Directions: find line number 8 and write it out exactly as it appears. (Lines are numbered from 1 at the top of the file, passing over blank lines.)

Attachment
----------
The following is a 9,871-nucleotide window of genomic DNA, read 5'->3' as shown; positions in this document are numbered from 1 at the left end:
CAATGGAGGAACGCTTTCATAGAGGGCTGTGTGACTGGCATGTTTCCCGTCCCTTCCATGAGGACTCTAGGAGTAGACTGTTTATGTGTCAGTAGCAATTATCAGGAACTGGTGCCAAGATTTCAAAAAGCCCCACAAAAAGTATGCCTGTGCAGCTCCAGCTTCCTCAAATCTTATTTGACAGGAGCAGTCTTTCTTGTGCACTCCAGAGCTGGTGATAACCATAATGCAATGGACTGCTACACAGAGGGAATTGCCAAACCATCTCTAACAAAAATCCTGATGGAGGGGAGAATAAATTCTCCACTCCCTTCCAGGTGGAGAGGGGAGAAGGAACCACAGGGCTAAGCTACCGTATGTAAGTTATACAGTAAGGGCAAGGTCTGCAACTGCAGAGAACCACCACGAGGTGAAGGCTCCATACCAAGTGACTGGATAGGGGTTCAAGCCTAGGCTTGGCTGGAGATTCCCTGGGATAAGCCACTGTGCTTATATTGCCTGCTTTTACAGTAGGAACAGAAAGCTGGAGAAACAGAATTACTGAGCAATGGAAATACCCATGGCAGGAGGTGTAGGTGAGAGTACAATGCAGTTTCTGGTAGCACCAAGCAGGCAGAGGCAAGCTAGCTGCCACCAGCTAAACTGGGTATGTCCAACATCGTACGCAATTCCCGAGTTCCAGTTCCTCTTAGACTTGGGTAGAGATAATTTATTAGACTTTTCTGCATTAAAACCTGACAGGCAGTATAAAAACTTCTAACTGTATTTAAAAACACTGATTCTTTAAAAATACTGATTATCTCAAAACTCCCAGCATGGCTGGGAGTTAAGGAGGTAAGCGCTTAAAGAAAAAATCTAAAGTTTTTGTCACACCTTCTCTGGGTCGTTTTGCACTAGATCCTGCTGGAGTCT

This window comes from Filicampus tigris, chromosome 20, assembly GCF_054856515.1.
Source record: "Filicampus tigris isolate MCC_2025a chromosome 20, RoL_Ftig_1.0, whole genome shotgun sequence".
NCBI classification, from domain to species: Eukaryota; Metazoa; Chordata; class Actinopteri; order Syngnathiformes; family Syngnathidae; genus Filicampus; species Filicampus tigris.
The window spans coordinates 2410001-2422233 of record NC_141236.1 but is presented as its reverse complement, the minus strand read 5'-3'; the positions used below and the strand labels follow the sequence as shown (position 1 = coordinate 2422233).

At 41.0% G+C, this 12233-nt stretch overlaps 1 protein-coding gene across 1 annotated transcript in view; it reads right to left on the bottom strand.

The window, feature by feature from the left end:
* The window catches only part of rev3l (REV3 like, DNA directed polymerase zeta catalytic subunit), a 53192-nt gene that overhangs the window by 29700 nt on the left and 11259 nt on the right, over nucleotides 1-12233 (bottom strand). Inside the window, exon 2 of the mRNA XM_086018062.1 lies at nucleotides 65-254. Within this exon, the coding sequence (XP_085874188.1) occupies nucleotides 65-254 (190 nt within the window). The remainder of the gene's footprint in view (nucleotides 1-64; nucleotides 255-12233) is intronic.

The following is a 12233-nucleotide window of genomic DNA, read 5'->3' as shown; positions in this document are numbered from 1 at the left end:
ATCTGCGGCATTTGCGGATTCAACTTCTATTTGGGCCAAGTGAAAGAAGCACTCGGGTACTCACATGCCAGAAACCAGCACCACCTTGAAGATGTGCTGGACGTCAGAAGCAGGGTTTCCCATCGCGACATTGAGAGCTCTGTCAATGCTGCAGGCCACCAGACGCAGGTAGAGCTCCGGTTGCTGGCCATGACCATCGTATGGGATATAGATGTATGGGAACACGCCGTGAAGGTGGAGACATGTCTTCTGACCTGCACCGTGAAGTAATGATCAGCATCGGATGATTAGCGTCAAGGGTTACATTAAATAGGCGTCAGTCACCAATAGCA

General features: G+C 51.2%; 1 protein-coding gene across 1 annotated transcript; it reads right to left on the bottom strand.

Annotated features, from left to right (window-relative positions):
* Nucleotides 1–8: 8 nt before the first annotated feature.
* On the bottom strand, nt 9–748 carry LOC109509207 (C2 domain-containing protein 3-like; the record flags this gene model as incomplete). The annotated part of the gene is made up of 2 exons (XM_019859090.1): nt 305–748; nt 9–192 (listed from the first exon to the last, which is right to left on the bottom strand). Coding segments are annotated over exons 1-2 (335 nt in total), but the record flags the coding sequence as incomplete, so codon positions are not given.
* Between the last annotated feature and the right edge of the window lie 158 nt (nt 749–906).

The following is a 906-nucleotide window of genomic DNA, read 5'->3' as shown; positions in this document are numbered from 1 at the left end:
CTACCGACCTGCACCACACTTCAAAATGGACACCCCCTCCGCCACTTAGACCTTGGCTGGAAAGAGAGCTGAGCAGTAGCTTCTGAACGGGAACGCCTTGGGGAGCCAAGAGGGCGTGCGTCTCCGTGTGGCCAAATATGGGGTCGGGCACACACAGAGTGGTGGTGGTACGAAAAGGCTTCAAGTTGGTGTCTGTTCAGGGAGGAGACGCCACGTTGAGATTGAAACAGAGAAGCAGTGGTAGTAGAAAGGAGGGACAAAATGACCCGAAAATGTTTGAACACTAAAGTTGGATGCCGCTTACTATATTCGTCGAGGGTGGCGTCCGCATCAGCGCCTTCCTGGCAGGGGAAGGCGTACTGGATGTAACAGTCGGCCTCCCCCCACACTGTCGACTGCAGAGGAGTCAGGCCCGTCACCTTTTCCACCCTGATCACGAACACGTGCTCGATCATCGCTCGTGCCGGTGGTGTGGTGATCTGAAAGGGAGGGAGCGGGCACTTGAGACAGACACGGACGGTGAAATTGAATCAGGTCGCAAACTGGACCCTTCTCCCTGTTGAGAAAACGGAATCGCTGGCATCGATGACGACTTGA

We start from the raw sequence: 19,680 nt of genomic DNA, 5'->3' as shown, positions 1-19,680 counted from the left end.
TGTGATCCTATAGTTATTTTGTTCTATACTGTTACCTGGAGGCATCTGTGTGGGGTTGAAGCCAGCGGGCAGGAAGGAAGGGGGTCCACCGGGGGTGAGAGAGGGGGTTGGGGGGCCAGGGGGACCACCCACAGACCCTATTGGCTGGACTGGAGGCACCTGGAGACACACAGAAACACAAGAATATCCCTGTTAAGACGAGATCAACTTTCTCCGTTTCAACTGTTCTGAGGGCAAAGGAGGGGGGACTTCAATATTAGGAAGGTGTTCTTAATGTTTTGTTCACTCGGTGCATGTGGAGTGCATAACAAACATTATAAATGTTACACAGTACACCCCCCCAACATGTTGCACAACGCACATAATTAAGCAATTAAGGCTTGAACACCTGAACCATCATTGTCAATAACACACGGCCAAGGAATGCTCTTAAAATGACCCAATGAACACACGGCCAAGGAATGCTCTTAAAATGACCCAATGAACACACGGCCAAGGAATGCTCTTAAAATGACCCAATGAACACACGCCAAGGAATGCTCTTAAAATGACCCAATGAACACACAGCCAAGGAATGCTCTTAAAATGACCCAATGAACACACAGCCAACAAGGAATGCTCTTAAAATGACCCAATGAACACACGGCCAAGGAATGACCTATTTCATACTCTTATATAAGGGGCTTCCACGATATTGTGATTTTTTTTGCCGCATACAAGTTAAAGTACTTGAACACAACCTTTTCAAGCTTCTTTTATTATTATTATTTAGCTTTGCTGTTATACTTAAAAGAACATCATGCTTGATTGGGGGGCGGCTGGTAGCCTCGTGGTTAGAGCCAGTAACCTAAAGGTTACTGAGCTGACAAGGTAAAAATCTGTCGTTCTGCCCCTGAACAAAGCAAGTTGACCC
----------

The window, feature by feature from the left end: